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cLassification

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Roger hated children. He hated the way they smelled, their loudness, their stickiness, their carelessness, the way their prying hands would crush a carefully preserved insect specimen, and the way that their mixture of tears and snot would drip onto lab notes. Children were demanding, clingy, and had to be cared for. Insects were much more straightforward: if one annoyed them they stung or bit, but for the most part were content to take care of themselves. Roger rather preferred insects.

When Quillsh first started the orphanage, Roger pointed all these things out to him. Quillsh just laughed and said that genius children like L would be different, Roger would see eventually. Roger was certain that the only difference he would see was that genius children would be more creative in their methods of annoying him.

At first, L did not seem much different from other children of his age: he ate, he pooped, and he screamed. Occasionally he slept. And then he screamed some more when any of his basic necessities needed to be fulfilled. As if having his basic needs fulfilled wasn’t enough, the child somehow coerced Quillsh into holding him on his lap for long periods of time.

“You’ll spoil that boy, Quillsh,” Roger said.

L stared back at Roger with large black eyes and a constantly moving mouth that chewed on the donut that he held protectively with one hand, while his other possessively grasped Quilllsh’s shirt.

Quillsh just laughed indulgently and stroked the fuzzy black mess on the top of L’s head that passed for hair as he explained the virtues of giving special attention to a developing genius.

Developing was right. Roger just wasn’t sure exactly what L was developing in to. The more he thought about it the more he became convinced that L wasn’t entirely human.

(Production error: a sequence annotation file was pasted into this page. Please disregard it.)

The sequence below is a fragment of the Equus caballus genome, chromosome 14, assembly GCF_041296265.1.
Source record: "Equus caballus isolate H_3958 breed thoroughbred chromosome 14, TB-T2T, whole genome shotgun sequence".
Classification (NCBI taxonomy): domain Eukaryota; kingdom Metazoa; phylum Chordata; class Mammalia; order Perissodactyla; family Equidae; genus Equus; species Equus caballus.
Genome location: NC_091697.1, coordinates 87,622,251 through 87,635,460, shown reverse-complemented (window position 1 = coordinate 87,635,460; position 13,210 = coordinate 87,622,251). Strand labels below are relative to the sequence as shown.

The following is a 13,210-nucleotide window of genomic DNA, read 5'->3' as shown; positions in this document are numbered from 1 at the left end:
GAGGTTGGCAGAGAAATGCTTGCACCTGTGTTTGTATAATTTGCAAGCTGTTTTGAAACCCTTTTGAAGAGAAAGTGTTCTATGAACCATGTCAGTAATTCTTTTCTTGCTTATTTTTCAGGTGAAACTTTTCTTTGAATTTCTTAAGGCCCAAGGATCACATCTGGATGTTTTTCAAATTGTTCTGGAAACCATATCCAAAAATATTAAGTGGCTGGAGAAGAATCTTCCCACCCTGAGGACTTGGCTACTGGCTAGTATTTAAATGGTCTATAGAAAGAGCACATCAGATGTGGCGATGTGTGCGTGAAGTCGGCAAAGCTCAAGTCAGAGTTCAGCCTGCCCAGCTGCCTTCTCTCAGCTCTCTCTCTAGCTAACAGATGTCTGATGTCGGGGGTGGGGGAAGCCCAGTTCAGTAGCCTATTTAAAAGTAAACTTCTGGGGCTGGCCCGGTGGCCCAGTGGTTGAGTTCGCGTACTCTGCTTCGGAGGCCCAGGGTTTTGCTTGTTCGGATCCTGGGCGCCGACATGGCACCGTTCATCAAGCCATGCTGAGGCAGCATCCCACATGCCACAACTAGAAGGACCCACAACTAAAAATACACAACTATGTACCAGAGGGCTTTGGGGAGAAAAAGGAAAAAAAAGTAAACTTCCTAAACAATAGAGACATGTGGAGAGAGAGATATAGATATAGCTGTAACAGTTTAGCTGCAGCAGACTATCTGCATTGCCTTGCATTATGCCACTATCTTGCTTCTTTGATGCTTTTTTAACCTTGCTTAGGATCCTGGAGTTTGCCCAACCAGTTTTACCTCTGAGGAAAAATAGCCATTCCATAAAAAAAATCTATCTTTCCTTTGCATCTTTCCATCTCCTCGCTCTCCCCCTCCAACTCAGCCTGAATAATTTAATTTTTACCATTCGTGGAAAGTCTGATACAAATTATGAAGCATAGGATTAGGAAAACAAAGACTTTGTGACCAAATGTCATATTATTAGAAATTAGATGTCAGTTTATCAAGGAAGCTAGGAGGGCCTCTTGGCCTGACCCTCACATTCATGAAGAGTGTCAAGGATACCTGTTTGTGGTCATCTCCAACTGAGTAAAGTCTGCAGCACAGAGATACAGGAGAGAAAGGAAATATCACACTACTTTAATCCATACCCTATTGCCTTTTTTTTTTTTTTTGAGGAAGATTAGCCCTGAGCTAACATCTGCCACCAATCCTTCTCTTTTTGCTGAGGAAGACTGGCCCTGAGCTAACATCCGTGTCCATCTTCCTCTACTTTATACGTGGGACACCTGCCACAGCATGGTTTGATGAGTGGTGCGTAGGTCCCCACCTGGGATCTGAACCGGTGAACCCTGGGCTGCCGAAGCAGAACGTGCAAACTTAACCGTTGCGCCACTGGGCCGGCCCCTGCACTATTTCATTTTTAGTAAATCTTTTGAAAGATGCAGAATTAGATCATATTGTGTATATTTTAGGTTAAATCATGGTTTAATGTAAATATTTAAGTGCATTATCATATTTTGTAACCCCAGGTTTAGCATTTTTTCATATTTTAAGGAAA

Yes, with his abnormally pale skin, and slightly curved spine, L vaguely resembled a scarab beetle grub, the kind one could find when digging up the lawn or tree roots. There it would be: jaws gnashing, pale flaccid body writhing when disturbed, greedily sucking the juices from plant roots.

By the end of the week Roger had the child classified: L lawliet, Family: Scarabaeidae.

Quillsh was not amused.

--

As time went on Roger decided that perhaps he had been mistaken in his initial assessment of the boy. Scarab beetles were not nearly as needy or demanding or persistent as L.

No, L was something else entirely. The way he clung and fed and ate seemed vaguely parasitic. His behavior towards Quilllsh (or any adult in a position of power who happened to be in the vicinity) was reminiscent of a bot fly larva. Quillsh had gotten an infestation once during one of their trips to South America, and Roger had been horribly jealous. A bot fly infestation was a source of pride for an entomologist, and Quillsh had gone and gotten himself infested with two, the selfish bastard. Maybe Quillsh was just softer and more predisposed to parasitic infestations of both insect and human origin.

Roger had removed the larvae after coaxing them to the surface of Quillsh’s skin, and he still had a pair of the fat white spiny larvae preserved in a vial of ethanol. Like the larva, L would orient himself towards his prey, instinctively seeking the warm body of the host that would provide him with sustenance. The larvae would wriggle and burrow in, rows of black spiny hairs digging in and tearing flesh as he became established. He would also wake Quillsh at odd hours of the night, just as the burning pain from the bot fly larvae had. The only difference was that Quillsh did not wish to rid himself of the infestation known as L.

Quillsh was even less amused by Roger’s second observation.

--

As more time passed, and L developed more, Roger stood by his first two observations. If L was an insect, he most certainly was a solitary one. He did not resemble a social insect like the honey bees, happily buzzing, and who would die without contact with their own kind. On the contrary, he seemed to thrive in solitude. He was intelligent, abnormally so, and gradually withdrew from human contact, barricading himself off in his room to solve cases and hoarding sweets.

One evening when Quillsh had been gone for a number of days, Roger observed L scuttle to the kitchen in search of sweets, and then retreat back to his room when he obtained them, avoiding the light as he slunk back through the hallway. With that and his long spindly arms and legs, and the way he slowly licked his appendages with his own tongue, but suspiciously avoided any outside source of germs, he rather reminded Roger of a cockroach. Like the insect he was ugly yet surprisingly quick and graceful.

Several years later, Roger thought back to that moment, and mused that it was a pity L hadn’t been as hardy and difficult to kill as an insect.

And Quillsh was not around to give a damn.